Print this page

Moby Dick: How Scientists Came to Love the Whale

Amy Parish, D. Graham Burnett
D. Graham Burnett
In conversation with Amy Parish, primatologist and Darwinian Feminist
Thursday, October 3, 2013
01:19:52
Listen:
Episode Summary

D. Graham Burnett
In conversation with Amy Parish, primatologist and Darwinian feminist

How was our understanding of whales transformed from grotesque monsters, useful only as wallowing kegs of fat, to playful friends of humanity and bellwethers of environmental devastation? Burnett, a historian of science and energetic polymath, offers a sweeping history of how science, politics, and simple human wonder have transformed our way of seeing these behemoths from below.

 * Part of the Library Foundation of Los Angeles and Los Angeles Public Library’s month-long citywide initiative "What Ever Happened to Moby Dick?"

 

**Click here to see photos from the program!


Participant(s) Bio

D. Graham Burnett teaches at Princeton University where he holds an appointment as Professor of History and History of Science, and affiliations with the Interdisciplinary Doctoral Program in the Humanities (I-HUM), the School of Architecture, and the Princeton Environmental Institute. He is a 2013 Guggenheim Fellow. Burnett studies the relationship between power and knowledge, and writes on human beings’ changing understanding of nature, art, and technology. He is the author of five books, including Trying Leviathan, winner of the New York City Book Award, which surveys changing ideas of natural order across the hundred years that stretched from the writings of Linnaeus to those of Darwin; and The Sounding of the Whale, his study of the remarkable cultural and scientific life of cetaceans in the last century, a period that saw these animals go from industrial commodities to avatars of the Age of Aquarius. Graham Burnett is also an editor at Cabinet, the Brooklyn-based quarterly of art and culture.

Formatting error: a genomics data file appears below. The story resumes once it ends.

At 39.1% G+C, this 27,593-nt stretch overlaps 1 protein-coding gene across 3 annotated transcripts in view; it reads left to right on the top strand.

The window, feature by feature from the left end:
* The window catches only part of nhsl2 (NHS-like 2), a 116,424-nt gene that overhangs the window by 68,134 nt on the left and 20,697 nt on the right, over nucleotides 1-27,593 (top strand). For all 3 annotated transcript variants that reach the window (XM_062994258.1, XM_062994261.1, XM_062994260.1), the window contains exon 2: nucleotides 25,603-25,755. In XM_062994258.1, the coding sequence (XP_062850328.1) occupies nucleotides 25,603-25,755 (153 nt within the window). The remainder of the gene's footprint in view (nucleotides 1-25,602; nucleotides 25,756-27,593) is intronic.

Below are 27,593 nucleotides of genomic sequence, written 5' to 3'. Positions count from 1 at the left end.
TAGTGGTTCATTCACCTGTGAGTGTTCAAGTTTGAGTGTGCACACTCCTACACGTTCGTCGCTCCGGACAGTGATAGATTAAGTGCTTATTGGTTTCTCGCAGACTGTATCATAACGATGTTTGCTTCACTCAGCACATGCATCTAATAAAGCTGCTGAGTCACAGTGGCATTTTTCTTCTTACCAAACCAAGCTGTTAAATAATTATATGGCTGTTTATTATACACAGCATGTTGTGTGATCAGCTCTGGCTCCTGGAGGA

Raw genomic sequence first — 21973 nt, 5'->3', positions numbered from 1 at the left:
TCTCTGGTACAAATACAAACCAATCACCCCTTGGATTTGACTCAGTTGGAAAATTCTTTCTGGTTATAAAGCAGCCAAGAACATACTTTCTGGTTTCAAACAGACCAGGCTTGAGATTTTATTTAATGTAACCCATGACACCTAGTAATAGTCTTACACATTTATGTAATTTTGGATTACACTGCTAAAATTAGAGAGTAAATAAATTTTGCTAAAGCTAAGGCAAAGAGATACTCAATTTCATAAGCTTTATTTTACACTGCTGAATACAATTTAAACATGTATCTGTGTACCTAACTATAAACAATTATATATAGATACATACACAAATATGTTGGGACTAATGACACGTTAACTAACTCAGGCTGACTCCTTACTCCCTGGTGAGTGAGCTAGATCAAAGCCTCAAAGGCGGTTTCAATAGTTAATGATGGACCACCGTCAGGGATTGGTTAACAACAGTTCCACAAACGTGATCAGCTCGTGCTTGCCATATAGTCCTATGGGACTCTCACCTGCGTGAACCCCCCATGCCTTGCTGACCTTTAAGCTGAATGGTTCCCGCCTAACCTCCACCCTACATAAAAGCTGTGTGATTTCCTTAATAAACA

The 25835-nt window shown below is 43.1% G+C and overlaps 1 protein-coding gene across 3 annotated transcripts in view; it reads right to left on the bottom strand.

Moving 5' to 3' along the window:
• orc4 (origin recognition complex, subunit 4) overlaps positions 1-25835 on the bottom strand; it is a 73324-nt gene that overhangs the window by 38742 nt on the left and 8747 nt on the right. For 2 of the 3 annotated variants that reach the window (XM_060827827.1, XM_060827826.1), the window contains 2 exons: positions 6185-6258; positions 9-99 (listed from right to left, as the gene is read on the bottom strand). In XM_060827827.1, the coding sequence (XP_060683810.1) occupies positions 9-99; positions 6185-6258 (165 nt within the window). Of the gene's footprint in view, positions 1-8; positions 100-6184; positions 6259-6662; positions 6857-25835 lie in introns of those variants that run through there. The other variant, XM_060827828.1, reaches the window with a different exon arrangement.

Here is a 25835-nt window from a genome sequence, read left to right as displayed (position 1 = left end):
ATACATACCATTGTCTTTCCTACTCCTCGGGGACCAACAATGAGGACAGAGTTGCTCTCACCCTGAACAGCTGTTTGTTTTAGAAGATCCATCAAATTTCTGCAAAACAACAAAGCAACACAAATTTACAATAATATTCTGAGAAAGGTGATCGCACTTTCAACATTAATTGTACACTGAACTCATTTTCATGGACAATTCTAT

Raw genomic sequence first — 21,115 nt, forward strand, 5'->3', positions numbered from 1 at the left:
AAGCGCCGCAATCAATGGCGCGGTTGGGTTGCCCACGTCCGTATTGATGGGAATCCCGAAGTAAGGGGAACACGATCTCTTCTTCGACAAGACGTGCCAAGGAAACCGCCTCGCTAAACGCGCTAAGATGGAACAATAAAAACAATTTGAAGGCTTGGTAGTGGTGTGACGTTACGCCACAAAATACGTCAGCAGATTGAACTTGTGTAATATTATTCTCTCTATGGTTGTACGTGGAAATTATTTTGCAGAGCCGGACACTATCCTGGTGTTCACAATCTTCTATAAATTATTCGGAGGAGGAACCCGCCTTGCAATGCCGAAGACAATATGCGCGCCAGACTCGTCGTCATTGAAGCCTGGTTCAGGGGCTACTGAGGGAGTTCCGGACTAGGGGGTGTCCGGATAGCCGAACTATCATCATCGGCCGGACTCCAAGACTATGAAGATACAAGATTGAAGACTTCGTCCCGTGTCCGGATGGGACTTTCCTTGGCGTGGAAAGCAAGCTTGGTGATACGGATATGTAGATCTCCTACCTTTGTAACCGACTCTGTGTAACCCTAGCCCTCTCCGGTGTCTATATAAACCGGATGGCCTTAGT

Dr. Amy Parish is a biological anthropologist, primatologist, and Darwinian feminist, who has conducted ground-breaking research on patterns of female dominance and matriarchal social structure in one of our closest living relatives, the bonobo. Formerly a professor at the University of Southern California for 13 years, she is now affiliated faculty at Georgetown University and a research associate at University College London. Parish is currently working on a book about love, marriage, and the experience of being a wife.

 

Photo credit: Mike Baird



Credits


 

Top